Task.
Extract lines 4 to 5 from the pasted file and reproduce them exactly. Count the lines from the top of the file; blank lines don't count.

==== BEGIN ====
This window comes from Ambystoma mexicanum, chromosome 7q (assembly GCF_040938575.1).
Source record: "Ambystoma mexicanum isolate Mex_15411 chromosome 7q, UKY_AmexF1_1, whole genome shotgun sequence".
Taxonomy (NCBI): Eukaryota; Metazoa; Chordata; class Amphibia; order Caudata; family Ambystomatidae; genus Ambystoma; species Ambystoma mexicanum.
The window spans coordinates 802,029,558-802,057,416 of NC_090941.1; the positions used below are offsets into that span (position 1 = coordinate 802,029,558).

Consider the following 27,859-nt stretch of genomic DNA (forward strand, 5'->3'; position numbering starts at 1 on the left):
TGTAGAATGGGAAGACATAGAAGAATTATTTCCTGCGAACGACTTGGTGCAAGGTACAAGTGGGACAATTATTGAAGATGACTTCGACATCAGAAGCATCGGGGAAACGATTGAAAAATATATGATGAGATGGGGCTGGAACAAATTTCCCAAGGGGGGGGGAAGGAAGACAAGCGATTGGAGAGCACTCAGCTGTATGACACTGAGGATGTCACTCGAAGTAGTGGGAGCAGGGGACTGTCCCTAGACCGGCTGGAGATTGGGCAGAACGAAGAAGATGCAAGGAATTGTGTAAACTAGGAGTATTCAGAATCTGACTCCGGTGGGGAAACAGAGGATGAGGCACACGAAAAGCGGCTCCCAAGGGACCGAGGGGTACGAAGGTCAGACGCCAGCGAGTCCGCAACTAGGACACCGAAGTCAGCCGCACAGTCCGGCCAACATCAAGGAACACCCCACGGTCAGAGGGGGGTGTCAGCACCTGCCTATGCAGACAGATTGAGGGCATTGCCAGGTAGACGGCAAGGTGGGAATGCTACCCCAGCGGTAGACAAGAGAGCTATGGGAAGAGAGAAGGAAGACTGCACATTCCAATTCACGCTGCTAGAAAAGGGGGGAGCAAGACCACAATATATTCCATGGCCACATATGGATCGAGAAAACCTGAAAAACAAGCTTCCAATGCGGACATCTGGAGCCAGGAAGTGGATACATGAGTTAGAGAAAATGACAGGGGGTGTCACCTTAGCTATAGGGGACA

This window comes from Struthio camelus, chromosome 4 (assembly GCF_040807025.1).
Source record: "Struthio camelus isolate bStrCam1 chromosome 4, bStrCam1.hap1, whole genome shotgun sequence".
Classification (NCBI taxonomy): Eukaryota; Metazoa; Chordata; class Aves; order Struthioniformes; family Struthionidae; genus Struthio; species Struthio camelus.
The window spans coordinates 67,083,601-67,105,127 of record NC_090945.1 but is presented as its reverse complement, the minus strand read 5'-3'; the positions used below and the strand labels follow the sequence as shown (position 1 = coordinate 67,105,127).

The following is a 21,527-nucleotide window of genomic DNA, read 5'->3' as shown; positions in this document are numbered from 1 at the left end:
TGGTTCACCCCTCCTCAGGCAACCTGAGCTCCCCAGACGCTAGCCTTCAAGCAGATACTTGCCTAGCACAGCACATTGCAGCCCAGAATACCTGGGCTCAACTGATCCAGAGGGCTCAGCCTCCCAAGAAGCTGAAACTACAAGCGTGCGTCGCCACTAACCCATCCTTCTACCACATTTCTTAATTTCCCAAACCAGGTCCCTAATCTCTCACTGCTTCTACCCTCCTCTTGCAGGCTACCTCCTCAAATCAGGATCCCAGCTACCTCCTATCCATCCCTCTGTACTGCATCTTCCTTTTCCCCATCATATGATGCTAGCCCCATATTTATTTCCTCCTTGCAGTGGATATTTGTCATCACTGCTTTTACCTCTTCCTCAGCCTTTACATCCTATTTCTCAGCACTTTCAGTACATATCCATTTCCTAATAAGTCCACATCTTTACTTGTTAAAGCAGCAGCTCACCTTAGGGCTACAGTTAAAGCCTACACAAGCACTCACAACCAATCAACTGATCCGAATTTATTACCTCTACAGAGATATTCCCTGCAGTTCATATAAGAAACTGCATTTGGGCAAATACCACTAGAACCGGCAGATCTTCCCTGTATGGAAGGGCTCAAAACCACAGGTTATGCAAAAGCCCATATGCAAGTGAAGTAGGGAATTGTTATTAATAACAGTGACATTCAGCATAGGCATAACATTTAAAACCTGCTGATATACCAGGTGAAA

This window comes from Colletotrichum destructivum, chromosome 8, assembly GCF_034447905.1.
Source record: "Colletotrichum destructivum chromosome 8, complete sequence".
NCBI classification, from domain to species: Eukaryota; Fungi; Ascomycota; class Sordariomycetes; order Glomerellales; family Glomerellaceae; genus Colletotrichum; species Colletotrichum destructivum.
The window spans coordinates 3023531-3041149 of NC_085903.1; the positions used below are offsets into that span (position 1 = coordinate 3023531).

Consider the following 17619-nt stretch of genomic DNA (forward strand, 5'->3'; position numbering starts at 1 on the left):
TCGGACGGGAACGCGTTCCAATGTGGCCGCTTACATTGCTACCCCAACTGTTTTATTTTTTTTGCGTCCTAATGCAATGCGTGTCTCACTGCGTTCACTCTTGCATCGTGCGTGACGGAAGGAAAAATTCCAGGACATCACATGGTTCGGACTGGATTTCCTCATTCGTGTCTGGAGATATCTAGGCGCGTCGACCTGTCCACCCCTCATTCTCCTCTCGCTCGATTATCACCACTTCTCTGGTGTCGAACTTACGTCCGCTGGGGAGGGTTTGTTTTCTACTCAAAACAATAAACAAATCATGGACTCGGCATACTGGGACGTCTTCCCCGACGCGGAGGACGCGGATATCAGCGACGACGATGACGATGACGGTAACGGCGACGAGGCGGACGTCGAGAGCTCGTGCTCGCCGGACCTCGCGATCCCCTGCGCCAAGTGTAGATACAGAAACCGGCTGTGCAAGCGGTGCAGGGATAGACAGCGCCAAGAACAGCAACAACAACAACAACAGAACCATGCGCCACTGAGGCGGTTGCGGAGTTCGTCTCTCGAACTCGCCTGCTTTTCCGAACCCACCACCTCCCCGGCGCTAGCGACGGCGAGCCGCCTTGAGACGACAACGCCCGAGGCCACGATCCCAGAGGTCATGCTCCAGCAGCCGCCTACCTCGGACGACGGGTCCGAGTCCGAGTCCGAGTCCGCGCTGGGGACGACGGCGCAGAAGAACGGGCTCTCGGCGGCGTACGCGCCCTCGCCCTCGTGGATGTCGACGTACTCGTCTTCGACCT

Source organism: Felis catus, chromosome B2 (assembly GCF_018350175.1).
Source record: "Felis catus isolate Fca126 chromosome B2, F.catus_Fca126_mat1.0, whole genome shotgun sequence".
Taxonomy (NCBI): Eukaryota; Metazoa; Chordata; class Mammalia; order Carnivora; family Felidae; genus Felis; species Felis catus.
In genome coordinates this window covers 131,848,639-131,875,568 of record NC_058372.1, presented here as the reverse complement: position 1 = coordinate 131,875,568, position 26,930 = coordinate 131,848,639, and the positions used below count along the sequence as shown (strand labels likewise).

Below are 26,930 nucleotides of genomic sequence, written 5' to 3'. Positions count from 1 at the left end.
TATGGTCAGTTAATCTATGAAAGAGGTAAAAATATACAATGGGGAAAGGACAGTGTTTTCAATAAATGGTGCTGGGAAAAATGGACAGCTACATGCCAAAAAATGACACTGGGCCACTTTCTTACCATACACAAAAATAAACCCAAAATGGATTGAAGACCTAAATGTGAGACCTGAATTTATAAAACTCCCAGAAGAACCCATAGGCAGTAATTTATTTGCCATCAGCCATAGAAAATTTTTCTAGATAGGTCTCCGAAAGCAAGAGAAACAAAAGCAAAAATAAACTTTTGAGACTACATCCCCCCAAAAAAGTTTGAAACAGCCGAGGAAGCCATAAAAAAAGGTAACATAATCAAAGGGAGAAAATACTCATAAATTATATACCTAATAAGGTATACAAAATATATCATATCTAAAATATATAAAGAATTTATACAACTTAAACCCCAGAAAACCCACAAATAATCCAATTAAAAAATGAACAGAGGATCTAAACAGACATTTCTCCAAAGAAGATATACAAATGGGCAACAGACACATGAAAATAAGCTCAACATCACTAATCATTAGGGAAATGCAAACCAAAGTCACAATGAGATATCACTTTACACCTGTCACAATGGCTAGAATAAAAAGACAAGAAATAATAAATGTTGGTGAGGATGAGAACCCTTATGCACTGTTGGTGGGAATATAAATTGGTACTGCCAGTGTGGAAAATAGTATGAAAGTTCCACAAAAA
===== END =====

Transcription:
The window spans coordinates 802,029,558-802,057,416 of NC_090941.1; the positions used below are offsets into that span (position 1 = coordinate 802,029,558).

Consider the following 27,859-nt stretch of genomic DNA (forward strand, 5'->3'; position numbering starts at 1 on the left):